The Bank Slate


Two credit unions bid on Citizens Bancshares in Missouri

Two credit unions bid to buy the banking unit of Citizens Bancshares, but tax considerations and potential challenges in securing regulatory approval led the Kansas City, Mo., company to negotiate with Southern Missouri Bancorp in Poplar Bluff.

The $3.2 billion-asset Southern Missouri agreed on Sept. 20 to buy the $1 billion-asset Citizens for $140 million.

Citizens initially tried to find a buyer in the fall of 2020, according to a regulatory filing tied to the proposed sale to Southern Missouri. Citizens ended the process in March 2021.

Citizens revisited a sale in January 2022, and its investment bank contacted more than 60 potential buyers. Seventeen signed nondisclosure agreements and received confidential information.

Five bidders – including two credit unions – submitted offers between late April and early May. While each was asked to increase and finalize their bids, none of them did so. Citizens’ strategic committee and some other directors met with the bidders between May 20 and May 26.

The two credit unions submitted cash bids for Citizens’ bank that “offered more consideration” Southern Missouri’s offer, the filing said. The board was worried that “there would be adverse tax consequences to Citizens’ shareholders and there were significant regulatory constraints in Missouri that would apply to any proposed sale of the bank to a credit union.”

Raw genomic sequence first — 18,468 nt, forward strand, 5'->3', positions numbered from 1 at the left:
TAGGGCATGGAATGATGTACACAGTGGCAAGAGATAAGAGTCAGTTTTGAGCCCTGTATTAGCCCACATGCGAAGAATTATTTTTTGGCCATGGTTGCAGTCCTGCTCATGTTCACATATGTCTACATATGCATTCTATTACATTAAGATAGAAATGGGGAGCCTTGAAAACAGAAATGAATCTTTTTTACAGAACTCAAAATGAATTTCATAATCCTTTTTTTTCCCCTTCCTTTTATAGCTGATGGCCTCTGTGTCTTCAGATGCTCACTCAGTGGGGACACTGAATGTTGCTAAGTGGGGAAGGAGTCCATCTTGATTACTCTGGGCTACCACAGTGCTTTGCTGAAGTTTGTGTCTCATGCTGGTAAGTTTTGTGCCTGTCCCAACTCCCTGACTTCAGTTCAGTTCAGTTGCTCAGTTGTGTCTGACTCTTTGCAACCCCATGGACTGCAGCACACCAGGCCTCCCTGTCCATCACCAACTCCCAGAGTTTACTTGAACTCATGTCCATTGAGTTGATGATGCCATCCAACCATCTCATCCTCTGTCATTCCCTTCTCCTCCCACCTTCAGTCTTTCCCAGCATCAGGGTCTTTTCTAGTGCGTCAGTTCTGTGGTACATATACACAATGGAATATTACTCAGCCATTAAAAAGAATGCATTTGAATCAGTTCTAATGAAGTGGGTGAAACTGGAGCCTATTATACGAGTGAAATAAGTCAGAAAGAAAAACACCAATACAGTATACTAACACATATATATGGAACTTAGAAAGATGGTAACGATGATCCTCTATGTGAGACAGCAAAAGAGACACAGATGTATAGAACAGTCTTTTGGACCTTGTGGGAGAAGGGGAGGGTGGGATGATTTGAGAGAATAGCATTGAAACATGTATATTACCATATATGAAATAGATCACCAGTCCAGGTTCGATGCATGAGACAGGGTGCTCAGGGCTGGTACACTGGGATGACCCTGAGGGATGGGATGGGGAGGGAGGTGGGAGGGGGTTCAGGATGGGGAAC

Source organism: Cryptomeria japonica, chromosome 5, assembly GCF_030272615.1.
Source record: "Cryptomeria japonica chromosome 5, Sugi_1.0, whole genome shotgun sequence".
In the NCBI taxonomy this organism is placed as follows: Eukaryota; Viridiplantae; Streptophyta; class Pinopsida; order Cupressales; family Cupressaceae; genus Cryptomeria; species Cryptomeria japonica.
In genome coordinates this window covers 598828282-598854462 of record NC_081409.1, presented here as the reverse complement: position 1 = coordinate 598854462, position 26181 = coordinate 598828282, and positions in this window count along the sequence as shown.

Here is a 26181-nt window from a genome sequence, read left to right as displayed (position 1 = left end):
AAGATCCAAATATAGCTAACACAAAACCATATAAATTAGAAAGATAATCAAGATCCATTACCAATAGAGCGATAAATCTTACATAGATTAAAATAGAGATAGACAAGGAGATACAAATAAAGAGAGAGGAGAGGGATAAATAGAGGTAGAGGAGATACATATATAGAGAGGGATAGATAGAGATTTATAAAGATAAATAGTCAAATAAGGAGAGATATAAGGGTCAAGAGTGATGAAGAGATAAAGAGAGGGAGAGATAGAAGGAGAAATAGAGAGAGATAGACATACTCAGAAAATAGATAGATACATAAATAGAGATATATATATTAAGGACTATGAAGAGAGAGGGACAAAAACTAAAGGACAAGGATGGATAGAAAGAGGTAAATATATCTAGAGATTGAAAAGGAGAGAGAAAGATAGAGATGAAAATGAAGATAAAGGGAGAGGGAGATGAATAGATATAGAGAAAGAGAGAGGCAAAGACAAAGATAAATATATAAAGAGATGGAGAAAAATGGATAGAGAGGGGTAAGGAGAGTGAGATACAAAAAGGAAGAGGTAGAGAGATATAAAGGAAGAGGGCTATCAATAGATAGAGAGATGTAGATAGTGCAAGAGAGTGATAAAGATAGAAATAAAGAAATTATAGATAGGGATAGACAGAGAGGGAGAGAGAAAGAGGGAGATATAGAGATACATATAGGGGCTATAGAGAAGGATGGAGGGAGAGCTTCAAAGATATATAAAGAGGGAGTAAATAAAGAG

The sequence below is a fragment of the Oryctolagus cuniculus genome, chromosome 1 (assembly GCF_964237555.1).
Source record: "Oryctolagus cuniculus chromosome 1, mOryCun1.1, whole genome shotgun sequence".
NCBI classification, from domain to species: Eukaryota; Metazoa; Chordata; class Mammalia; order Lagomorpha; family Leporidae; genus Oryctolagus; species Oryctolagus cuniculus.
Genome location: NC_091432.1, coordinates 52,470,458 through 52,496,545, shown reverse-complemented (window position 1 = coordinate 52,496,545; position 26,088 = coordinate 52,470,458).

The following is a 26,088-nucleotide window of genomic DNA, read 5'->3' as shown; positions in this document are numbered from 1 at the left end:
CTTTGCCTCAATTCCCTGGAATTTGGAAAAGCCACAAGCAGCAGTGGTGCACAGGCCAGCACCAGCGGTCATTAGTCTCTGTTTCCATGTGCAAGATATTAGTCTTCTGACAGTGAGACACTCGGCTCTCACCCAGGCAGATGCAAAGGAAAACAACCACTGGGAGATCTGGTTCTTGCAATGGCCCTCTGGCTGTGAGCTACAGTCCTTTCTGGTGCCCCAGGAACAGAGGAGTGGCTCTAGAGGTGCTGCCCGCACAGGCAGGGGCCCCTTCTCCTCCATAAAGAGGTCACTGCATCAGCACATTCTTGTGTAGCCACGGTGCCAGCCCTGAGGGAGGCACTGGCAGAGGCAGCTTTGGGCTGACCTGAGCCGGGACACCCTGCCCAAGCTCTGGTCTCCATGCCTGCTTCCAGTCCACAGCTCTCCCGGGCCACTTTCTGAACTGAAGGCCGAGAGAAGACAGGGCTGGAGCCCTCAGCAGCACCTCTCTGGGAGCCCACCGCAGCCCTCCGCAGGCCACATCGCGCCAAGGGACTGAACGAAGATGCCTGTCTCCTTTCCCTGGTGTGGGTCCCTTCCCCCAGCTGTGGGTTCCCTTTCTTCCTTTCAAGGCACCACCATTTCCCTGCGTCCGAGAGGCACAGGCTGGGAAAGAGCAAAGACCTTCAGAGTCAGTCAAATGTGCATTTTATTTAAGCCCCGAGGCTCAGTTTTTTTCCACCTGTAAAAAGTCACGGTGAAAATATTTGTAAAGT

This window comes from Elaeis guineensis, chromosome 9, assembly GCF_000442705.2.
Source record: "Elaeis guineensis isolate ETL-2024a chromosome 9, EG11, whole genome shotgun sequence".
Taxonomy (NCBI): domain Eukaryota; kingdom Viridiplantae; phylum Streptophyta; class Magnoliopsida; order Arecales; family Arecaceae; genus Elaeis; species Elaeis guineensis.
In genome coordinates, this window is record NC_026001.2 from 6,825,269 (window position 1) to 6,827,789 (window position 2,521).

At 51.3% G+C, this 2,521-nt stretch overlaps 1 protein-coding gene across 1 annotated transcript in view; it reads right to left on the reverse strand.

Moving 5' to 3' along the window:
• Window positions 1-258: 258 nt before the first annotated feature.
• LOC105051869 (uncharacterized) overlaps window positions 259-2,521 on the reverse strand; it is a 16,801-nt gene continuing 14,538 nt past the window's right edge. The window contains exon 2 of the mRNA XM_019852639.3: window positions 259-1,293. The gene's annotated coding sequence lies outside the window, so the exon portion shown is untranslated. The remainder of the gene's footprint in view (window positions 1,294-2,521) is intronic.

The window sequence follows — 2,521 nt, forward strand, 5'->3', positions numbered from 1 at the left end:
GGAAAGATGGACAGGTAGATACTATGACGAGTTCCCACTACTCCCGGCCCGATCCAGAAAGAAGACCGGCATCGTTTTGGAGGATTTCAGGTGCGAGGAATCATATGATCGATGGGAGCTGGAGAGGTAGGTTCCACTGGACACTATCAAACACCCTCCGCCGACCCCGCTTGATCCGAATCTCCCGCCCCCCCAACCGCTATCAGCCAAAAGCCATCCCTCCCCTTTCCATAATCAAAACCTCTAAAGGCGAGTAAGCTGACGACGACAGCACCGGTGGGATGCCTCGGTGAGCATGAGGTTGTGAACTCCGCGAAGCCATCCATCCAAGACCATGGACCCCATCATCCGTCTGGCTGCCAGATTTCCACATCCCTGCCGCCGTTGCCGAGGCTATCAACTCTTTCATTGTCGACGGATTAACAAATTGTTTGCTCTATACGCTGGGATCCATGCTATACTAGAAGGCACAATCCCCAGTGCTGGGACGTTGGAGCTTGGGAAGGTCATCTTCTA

Citizens decided on June 6 to negotiate exclusively with Southern Missouri. Several versions of the merger agreement were circulated between July 11 and Sept. 19. The exclusivity agreement was extended twice – on July 29 and Aug. 30.

Citizens’ board unanimously approved the merger agreement on Sept. 19. Southern Missouri’s board approved the transaction a day later and the deal was announced.

The deal, which is expected to close in the first quarter, priced Citizens at 150% of its tangible book value.

“Citizens’ franchise covers excellent communities, including the Kansas City metropolitan area,” Greg Steffens, Southern Missouri’s chairman and CEO, said in a release announcing the deal.

Citizens has “developed a strong deposit base and have a long history of serving their customers, which will be a great addition to our continued growth,” Steffens added. “A presence in Kansas City helps transform Southern Missouri into a more significant statewide player in Missouri as we continue to build long-term shareholder value.”

Southern Missouri plans to cut about 35% of Citizens’ annual noninterest expenses. The company expects to incur $8.6 million of merger-related expenses.

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